I think my point is that I’m glad I can now accept love, and recognize that I’m worthy of being loved.  I wish I would have known that back then.

Do you, dear reader, have a hard time accepting that you’re worthy of love?  Do you ever wonder what your life would be like if you’d chosen differently?

Also, because it fits (somewhat) with this post, and I just adore this song, here’s some Colin Hay for you:

 

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About JessieB

Just a 30-something girl trying to figure it all out. I write about weight loss, books, motherhood, life, and whatever is on my mind.
This entry was posted in life. Bookmark the permalink.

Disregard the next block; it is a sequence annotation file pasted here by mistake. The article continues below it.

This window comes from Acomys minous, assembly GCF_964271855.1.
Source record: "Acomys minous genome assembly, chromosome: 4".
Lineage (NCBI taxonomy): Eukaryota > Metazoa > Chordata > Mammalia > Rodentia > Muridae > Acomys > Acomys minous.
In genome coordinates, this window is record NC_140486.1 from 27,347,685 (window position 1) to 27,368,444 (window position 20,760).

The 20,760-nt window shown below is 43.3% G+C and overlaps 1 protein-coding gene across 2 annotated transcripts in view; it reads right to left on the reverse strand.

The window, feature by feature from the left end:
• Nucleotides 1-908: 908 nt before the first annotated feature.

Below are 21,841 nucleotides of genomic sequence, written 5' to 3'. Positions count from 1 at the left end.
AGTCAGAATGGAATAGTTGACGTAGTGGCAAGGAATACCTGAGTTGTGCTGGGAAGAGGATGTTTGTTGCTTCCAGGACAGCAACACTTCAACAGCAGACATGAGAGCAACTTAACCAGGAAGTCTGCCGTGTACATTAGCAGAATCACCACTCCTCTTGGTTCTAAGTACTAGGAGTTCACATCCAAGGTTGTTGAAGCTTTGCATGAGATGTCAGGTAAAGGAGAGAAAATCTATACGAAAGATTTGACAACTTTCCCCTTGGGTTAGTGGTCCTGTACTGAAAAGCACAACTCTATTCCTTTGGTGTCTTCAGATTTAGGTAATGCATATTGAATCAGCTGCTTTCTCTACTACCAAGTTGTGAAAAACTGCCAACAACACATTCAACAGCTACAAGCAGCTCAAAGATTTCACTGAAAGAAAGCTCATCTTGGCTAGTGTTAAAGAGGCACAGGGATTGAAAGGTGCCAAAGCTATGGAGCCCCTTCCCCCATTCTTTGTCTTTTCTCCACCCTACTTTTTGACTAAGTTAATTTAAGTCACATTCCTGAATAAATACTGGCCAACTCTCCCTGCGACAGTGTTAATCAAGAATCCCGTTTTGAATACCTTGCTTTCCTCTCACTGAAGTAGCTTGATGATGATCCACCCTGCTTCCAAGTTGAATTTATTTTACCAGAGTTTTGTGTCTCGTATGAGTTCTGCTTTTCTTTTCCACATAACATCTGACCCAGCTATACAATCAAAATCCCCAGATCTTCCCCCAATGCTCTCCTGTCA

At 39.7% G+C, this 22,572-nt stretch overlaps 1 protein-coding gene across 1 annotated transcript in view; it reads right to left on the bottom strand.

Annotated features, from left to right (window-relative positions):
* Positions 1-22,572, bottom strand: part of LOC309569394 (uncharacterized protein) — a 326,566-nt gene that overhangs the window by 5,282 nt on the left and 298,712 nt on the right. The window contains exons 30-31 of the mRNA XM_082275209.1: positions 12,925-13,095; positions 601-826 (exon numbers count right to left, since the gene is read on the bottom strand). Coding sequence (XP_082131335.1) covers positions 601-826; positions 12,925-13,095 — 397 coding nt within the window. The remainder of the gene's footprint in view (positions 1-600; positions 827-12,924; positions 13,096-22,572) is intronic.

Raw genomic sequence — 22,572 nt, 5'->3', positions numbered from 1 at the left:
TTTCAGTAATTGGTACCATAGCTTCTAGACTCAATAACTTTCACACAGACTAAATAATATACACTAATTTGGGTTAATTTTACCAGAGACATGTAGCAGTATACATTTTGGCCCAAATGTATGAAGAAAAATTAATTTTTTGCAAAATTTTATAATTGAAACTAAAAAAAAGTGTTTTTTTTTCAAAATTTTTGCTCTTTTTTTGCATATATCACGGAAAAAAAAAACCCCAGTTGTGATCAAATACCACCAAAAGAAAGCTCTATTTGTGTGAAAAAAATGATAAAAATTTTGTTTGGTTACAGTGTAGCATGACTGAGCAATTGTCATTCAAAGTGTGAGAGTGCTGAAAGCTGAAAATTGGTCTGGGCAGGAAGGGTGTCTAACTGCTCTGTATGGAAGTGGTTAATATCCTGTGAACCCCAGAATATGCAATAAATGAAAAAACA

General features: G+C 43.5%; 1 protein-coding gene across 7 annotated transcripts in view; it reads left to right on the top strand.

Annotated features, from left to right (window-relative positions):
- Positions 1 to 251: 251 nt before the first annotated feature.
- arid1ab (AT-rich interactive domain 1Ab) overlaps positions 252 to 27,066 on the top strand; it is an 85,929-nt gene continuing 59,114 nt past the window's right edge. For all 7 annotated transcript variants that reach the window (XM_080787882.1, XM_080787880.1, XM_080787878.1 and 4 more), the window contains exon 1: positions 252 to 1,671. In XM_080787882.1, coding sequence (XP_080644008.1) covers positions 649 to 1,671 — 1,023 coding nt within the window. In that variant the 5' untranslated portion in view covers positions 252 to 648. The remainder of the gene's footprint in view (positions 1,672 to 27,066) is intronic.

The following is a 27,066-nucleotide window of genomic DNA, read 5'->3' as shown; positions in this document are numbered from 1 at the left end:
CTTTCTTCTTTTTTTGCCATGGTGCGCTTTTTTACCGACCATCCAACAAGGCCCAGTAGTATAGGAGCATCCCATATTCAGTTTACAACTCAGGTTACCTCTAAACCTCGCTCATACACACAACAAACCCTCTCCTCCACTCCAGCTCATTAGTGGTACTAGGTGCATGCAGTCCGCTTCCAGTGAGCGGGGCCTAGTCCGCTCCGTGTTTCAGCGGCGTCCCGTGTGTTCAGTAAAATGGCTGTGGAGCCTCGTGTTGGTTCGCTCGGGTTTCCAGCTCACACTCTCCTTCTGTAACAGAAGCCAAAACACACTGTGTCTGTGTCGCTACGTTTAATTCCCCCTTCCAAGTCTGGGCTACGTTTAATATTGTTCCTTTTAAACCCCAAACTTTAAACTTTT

5 Responses to Lovey-Dovey Stuff and Second Chances

  1. Nicky says:

    I absolutely LOVE that Colin Hay song. Amazing. 🙂 And yes, I know what you mean about it being difficult to acept love. At the beginning of our relationship, I was convinced my boyfriend would wise up one day and realize he’d made a mistake. Thankfully that feeling has passed.

  2. abradypus says:

    Never underestimate the importance of “makes your life a nicer place to be” when choosing a life partner.

  3. Emily says:

    This post speaks to me in so many ways. I totally understand the ‘difficult to accept love’ thing. That nasty thing does horrible stuff to a relationship. Maybe one day I’ll get past it.

  4. Alisa says:

    I love that Colin Hay song. And I’d still love to find Lloyd Dobler outside my window. 🙂

  5. Pingback: In Which I Respond To the Worriers | A Last Confession